I believe the general distinction is trying to determine when the first person with aerosol took the concept from writing their name once or twice in the area, to the concept of a “tag”. I think that’s when talk of Cornbread as the “first” comes about. But I’m sure in lots of hoods in the 60s in many cities there was probably already examples of someone writing a nickname and a year on a wall with brushes – but no examples prior to cornbread of a person traveling to other neighborhoods to try to get “fame” from it. At least that’s my understanding. I know even from hearing my own father’s anecdotes going to school in north Philly in the late 60s, that TITY and DR COOL were the names he knew as “famous wall writers” already before 1970 in Philly- so even Cornbread had contemporaries. I think people get too hung up on trying to give all the credit to one person or one city- like anything it was probably more of a gradual evolution- cornbread just had the additional benefit of being documented in a bunch of articles, which provides a bunch of indisputably time-stamped proof of how early he was making an impact – but that doesn’t mean there wasn’t others before him or elsewhere per se. All in all it seems like it was a perfect storm of things somewhere from the late 50s to early 60s where aerosol was more available, postwar suburban flight and civilrights riots had gutted the hoods, that the seed was germinating in many places – by 1970 pretty much everyone was getting on board. A lot of this eternal Cornbread debate also ignores the history of gang writing in LA, which also should be mentioned- the “cornbread origin story” is really more limited to the splitting the hair of the origins of east coast aerosol graffiti between NYC and Philly – not necessarily all modern graffiti. Even with my local bias aside, I think it’s silly for anyone not to acknowledge that 99% of the credit for the development of what this culture is today goes to NYC.

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 Il y a de cela un peu plus d’un mois nous découvrions l’existence de la cover de l’album « Down to Earth » de Stevie Wonder sortie en 1966 et sur laquelle on peut voir un tag noir dans le second plan de la photo. Les médias qui retracent l’histoire du graffiti, nous ont toujours présenté le writer de Philadelphie Cornbread comme LE pionnier du graffiti (lui-même d’ailleurs  s’auto-proclame comme le premier guerta. Voir la vidéo à son sujet ICI). Il aurait commencé à tagger en 1967 soit un an après la sortie de l’album de Stevie Wonder. Curieux de cela, nous décidons de poster la photo sur le Facebook de Lectrics pour connaitre les réactions et obtenir plus d’informations. (Merci à Cap d’Origine pour sa participation). Malheureusement, pas vraiment d’information sur ce tag. Nous transmettons la photo à notre collègue Freddy du site dédié au graffiti US, Whatyouwrite pour en savoir plus. Freddy diffuse sa photo sur son instagram et on obtient du coup quelques informations interessantes. On apprend que la photo est du photographe Frank Dandridge et aurait été prise à Detroit. Le tag serait de Joe58 réalisé soit au pinceau soit à la bombe. Rien n’est sûr… Dans tout les cas le writer Nise de Philly à écrit un texte interessant sur les origines du graffiti et des permiers tags dans sa ville (déjà présent à la fin des années 60). Voici ces propos plutôt interessant (en anglais – plus d’info sur l’Instagram de WYW ICI) :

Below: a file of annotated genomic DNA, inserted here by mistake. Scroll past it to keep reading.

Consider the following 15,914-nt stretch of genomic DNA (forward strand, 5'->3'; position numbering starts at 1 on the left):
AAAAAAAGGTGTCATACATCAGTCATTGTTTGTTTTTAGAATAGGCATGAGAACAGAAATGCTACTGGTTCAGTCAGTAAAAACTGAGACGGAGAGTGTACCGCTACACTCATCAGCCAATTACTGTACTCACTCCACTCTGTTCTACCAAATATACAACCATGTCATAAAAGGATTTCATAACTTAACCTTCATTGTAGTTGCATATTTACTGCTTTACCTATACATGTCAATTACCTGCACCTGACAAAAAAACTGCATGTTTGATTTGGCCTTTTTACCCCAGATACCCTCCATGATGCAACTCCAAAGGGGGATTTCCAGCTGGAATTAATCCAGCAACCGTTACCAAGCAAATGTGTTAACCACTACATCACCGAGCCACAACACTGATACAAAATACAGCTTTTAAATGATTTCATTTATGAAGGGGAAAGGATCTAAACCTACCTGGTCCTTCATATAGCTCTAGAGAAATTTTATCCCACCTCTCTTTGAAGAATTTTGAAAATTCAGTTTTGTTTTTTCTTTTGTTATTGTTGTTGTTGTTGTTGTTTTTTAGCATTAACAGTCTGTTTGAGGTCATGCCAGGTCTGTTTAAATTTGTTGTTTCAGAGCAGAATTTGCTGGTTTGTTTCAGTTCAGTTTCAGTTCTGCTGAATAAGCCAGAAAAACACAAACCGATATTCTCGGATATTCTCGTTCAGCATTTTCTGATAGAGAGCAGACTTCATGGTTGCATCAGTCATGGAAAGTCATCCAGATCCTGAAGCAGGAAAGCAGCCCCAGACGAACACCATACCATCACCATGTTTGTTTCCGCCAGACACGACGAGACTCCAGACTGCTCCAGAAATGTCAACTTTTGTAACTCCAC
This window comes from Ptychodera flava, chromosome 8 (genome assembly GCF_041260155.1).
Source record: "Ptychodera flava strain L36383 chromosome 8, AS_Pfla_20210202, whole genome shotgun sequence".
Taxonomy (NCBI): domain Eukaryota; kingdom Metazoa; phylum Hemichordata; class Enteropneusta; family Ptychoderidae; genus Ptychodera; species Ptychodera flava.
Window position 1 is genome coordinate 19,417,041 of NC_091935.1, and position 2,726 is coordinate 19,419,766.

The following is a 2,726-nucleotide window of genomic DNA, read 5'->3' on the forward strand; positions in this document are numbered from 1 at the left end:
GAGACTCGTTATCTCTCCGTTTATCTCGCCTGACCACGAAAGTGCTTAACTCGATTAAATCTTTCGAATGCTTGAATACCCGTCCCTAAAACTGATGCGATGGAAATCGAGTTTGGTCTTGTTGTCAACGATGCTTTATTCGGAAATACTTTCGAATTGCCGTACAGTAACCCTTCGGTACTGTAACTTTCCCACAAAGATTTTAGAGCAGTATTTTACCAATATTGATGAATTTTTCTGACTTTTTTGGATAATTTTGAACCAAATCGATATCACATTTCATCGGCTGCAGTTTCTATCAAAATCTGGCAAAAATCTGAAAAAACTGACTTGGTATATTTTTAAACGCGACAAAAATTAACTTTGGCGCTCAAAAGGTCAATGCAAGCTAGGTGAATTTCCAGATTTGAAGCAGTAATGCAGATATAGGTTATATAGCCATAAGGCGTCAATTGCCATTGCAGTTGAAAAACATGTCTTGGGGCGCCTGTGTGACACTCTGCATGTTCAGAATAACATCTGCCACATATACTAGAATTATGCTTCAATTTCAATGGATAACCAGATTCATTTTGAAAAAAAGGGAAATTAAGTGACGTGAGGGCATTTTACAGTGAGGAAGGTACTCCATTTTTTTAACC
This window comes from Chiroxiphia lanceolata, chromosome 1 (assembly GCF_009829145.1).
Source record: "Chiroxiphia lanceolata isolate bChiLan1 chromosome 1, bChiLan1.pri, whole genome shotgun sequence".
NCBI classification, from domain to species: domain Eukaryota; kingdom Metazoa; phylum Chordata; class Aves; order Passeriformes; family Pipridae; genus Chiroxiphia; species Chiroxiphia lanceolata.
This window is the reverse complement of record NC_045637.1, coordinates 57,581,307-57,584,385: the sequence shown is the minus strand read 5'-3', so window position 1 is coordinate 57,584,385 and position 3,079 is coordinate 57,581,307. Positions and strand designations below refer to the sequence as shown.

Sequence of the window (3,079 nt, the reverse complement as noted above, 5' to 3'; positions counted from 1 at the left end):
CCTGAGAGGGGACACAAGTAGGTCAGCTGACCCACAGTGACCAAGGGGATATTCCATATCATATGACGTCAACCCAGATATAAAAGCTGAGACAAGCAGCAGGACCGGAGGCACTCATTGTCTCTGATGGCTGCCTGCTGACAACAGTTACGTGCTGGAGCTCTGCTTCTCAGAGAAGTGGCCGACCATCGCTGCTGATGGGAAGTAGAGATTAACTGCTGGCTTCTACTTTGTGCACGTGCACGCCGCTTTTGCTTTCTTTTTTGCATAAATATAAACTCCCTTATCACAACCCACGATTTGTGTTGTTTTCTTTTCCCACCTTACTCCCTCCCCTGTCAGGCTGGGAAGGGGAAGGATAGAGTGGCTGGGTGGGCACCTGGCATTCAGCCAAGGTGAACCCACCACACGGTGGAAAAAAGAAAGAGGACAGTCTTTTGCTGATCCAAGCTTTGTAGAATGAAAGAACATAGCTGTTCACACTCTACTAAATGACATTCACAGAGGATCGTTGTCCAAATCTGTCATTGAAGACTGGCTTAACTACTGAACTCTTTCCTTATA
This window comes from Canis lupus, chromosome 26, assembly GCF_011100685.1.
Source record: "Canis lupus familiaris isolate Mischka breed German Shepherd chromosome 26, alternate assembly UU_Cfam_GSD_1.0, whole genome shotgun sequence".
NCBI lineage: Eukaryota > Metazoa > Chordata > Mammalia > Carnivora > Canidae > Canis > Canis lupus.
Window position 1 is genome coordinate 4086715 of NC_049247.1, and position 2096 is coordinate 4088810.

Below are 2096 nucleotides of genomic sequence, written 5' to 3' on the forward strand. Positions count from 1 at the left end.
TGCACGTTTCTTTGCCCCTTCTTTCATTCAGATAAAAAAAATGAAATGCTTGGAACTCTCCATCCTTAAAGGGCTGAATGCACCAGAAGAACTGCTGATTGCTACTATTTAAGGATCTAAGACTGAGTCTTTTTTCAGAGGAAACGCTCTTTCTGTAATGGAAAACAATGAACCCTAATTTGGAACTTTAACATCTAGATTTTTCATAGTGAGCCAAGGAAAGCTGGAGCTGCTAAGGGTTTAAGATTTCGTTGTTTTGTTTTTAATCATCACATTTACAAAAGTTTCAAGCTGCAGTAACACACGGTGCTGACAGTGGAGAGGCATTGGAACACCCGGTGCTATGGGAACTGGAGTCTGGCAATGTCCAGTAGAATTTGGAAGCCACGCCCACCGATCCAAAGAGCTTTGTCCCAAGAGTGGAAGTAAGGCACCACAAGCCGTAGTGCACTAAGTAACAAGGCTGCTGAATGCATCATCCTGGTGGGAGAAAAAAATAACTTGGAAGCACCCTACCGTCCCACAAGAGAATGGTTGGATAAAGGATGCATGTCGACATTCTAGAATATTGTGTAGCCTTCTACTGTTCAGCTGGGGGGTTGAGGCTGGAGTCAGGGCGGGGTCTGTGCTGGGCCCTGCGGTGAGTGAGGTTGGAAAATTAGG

I believe the general distinction is trying to determine when the first person with aerosol took the concept from writing their name once or twice in the area, to the concept of a “tag”. I think that’s when talk of Cornbread as the “first” comes about. But I’m sure in lots of hoods in the 60s in many cities there was probably already examples of someone writing a nickname and a year on a wall with brushes – but no examples prior to cornbread of a person traveling to other neighborhoods to try to get “fame” from it. At least that’s my understanding. I know even from hearing my own father’s anecdotes going to school in north Philly in the late 60s, that TITY and DR COOL were the names he knew as “famous wall writers” already before 1970 in Philly- so even Cornbread had contemporaries. I think people get too hung up on trying to give all the credit to one person or one city- like anything it was probably more of a gradual evolution- cornbread just had the additional benefit of being documented in a bunch of articles, which provides a bunch of indisputably time-stamped proof of how early he was making an impact – but that doesn’t mean there wasn’t others before him or elsewhere per se. All in all it seems like it was a perfect storm of things somewhere from the late 50s to early 60s where aerosol was more available, postwar suburban flight and civilrights riots had gutted the hoods, that the seed was germinating in many places – by 1970 pretty much everyone was getting on board. A lot of this eternal Cornbread debate also ignores the history of gang writing in LA, which also should be mentioned- the “cornbread origin story” is really more limited to the splitting the hair of the origins of east coast aerosol graffiti between NYC and Philly – not necessarily all modern graffiti. Even with my local bias aside, I think it’s silly for anyone not to acknowledge that 99% of the credit for the development of what this culture is today goes to NYC.